PD-0020 - Analysing the outcome and prognostic factors of elderly patients treated with single agent versus combination regimen as first-line chemotherapy for...

Date 27 June 2014
Event World GI 2014
Session Poster discussion session IV - Miscellaneous
Topics Anti-Cancer Agents & Biologic Therapy
Gastric Cancer
Geriatric Oncology
Presenter D.S. Sun
Citation Annals of Oncology (2014) 25 (suppl_2): ii5-ii13. 10.1093/annonc/mdu164
Authors D.S. Sun1, E.K. Jeon2, Y.H. Ko3, H.S. Won3, B.Y. Shim4, S.Y. Rho5, H.K. Kim4, S.Y. Park6, S.Y. Hong5
  • 1Uijeoungbu St. Mary's Hospital, The Catholic University of Korea, Uijeoungbu City/KR
  • 2Seoul St. Mary's Hospital, The Catholic University of Korea, Uijeongbu- si/KR
  • 3Uijeongbu St. Mary's Hospital, The Catholic University of Korea, Uijeongbu-si/KR
  • 4St. Vincent's Hospital, Suwon/KR
  • 5Seoul St. Mary's Hospital, Seoul/KR
  • 6Daejeon St. Mary's Hospital, Daejeon/KR



Gastric cancer (GC) is one of the most common cancers and second leading cause of death in Korean elderly cancer patients. More than half of GC patients diagnosed with inoperable stage, and palliative chemotherapy would be the option of treatment in elderly GC patients for gaining survival time. We analysed the differences between single and combination first line palliative chemotherapy in elderly GC patients.


More than 70-year-old GC patients treated in the four centers of the Catholic university of Korea were analyzed. Baseline characteristics including performance status (PS), comorbidity, TNM stage as prognostic factors were analysed, first line chemotherapy regimen, treatment responses, toxicities, progression free survival (PFS) and overall survival (OS) were evaluated.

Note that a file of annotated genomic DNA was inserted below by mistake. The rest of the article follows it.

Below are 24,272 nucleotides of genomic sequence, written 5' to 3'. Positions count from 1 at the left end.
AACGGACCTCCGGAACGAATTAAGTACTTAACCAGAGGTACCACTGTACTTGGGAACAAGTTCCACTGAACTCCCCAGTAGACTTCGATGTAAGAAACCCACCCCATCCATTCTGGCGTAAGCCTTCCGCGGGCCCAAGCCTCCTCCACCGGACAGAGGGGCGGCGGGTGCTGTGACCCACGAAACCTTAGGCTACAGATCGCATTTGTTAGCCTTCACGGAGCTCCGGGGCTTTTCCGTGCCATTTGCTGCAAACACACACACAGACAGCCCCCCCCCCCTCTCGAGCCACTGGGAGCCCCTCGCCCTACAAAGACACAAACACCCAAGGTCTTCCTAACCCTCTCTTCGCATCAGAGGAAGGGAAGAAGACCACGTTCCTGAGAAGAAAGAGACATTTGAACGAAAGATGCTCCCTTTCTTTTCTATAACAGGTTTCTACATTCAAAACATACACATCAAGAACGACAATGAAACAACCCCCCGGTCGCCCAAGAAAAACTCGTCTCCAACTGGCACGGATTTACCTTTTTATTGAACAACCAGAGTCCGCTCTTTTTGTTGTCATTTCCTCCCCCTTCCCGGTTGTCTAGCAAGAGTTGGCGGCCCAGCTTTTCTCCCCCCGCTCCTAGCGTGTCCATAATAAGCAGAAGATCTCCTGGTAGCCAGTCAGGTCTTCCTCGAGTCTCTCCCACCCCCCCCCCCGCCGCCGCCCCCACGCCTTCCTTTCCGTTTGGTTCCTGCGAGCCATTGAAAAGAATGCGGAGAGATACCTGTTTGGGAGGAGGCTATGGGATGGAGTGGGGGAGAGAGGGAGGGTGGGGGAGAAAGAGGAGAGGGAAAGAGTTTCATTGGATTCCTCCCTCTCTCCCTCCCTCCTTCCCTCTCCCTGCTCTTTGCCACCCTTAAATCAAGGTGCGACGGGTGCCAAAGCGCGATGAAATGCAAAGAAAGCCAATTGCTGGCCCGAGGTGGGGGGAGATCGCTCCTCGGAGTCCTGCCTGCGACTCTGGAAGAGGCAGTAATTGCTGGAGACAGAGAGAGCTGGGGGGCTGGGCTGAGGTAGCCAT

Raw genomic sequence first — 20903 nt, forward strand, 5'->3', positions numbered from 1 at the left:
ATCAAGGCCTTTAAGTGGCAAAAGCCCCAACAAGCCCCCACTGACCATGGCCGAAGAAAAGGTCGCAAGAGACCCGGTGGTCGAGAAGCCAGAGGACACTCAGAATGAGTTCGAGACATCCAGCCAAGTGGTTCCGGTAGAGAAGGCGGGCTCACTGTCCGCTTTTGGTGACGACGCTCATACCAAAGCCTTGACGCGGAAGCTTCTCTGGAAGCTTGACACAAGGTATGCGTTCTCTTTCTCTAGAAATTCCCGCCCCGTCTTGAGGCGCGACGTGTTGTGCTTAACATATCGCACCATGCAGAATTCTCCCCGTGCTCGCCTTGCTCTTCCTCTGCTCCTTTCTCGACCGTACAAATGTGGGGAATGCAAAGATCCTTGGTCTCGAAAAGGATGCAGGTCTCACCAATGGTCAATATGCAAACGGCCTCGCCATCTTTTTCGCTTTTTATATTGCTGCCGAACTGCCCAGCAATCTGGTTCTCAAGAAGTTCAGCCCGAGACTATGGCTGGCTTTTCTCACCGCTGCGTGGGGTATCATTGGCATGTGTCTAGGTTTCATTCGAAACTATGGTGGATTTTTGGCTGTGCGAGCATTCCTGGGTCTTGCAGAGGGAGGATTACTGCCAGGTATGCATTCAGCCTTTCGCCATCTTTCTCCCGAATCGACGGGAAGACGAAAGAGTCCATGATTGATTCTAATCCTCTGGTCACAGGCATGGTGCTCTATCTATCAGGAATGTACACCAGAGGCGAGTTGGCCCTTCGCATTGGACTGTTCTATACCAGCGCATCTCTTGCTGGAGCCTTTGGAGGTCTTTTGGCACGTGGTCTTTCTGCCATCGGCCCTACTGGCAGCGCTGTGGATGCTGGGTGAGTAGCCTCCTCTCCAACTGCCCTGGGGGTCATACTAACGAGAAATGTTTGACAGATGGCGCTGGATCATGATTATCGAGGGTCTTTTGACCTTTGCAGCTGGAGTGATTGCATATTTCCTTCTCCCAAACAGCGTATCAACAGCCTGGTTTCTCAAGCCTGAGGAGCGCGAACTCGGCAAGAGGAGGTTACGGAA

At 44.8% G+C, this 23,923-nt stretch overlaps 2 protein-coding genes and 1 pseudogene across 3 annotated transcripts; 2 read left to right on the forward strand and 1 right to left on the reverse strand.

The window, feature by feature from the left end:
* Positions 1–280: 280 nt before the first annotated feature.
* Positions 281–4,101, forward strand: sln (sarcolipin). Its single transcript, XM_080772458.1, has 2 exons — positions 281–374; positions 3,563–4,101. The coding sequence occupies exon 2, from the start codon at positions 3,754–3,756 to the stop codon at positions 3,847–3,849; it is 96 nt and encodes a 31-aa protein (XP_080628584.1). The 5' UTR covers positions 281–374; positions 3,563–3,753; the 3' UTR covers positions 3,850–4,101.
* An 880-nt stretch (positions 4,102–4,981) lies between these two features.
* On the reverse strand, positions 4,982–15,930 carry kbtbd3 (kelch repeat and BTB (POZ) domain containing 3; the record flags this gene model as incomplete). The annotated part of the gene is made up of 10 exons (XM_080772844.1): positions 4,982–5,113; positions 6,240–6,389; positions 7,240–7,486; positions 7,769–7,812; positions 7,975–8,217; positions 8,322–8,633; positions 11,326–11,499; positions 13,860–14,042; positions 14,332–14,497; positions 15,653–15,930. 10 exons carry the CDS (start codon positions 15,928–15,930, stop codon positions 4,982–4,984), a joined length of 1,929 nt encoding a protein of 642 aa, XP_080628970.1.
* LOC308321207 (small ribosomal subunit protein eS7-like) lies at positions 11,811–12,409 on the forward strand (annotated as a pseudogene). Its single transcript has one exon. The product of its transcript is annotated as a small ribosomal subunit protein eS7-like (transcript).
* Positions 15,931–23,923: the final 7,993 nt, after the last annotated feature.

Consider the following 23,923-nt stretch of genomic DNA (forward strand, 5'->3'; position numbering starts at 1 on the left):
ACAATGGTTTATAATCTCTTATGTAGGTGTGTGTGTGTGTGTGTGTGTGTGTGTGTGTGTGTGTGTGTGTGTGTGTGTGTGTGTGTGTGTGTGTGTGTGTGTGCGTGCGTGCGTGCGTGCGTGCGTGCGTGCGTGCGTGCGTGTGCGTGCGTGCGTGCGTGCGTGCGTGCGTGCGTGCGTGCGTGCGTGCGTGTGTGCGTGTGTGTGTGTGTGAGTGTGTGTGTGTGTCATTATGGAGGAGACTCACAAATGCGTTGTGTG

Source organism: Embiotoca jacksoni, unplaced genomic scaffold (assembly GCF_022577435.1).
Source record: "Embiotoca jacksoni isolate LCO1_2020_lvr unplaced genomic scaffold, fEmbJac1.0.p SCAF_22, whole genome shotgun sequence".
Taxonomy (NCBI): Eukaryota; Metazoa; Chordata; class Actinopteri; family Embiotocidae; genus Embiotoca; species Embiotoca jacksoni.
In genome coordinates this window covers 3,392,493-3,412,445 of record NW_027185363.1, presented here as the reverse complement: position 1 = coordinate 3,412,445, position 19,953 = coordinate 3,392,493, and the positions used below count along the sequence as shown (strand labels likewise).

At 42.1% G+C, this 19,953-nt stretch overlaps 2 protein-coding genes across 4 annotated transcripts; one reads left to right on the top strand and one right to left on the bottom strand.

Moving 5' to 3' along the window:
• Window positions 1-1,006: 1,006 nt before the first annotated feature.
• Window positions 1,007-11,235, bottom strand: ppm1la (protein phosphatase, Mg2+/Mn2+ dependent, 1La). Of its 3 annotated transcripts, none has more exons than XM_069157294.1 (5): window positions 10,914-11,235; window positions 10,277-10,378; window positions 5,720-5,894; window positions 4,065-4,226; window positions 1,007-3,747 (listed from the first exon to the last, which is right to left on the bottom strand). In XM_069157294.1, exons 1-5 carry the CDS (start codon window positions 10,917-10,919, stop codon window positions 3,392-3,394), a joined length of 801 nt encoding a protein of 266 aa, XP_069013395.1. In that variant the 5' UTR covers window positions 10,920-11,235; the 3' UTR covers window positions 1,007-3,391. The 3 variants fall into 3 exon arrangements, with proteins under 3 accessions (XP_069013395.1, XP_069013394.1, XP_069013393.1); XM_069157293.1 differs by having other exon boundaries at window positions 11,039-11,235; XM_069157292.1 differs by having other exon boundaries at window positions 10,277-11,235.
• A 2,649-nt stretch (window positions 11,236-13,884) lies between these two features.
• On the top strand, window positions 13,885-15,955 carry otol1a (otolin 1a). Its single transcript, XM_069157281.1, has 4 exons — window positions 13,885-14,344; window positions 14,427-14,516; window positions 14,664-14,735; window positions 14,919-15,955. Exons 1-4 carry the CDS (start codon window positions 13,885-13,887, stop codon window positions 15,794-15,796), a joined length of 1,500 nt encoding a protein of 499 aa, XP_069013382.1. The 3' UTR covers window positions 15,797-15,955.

From 2005 to 2012, 178 GC patients above 70 years had been treated with palliative chemotherapy with single or combination regimen. The median age was 77 years (range 70-89) in single regimen group (SG, 70 patients) and 73 years (range 70-81) in combination group (CG, 108 patients). TS-1 or capecitabine was used in SG, and platinum combined with 5FU or taxane was the most common regimen in CG. The most common response in both groups was stable disease (SG 45.7%, CG 48.1%). Median relative dose intensity was 92.4% (range 50 ∼ 100%) in SG and 83.5% (range 43 ∼ 100%) in CG. Median PFS in SG was 4.40 months (95% CI, 2.85-5.95) and 4.10 months in CG (95% CI, 2.62-5.57, P = 0.295). Median OS was 6.90 months (95% CI, 4.20-9.59) in SG, 8.20 months (95% CI, 5.96-10.43, p = 0.918) in CG. The univariate analysis demonstrated that three clinical factors were significantly associated with a shorter OS; these factors including T stage, N stage, and number of metastasized regions. In the multivariate regression analysis using the Cox proportional hazards regression model, the N stage (HR 2.990, 95% CI 1.191-7.501; P = 0.02) was the only one identified independent prognostic factor that associated with OS, while the type of chemotherapy was not significant (HR 0.987, 95% CI, 0.645-1.509, P = 0.951). Hematologic (P = 0.03) and non-hematologic toxicities (P = 0.061) were more frequent in CG. The common causes to terminate chemotherapy were disease progression in SG and decreased performance status in CG.


No significant differences were observed in PFS and OS in both groups, but treatment related hematologic toxicity of SG was less than CG. Single agent treatment would be considered as the option of first line palliative chemotherapy in the elderly more than 70 years.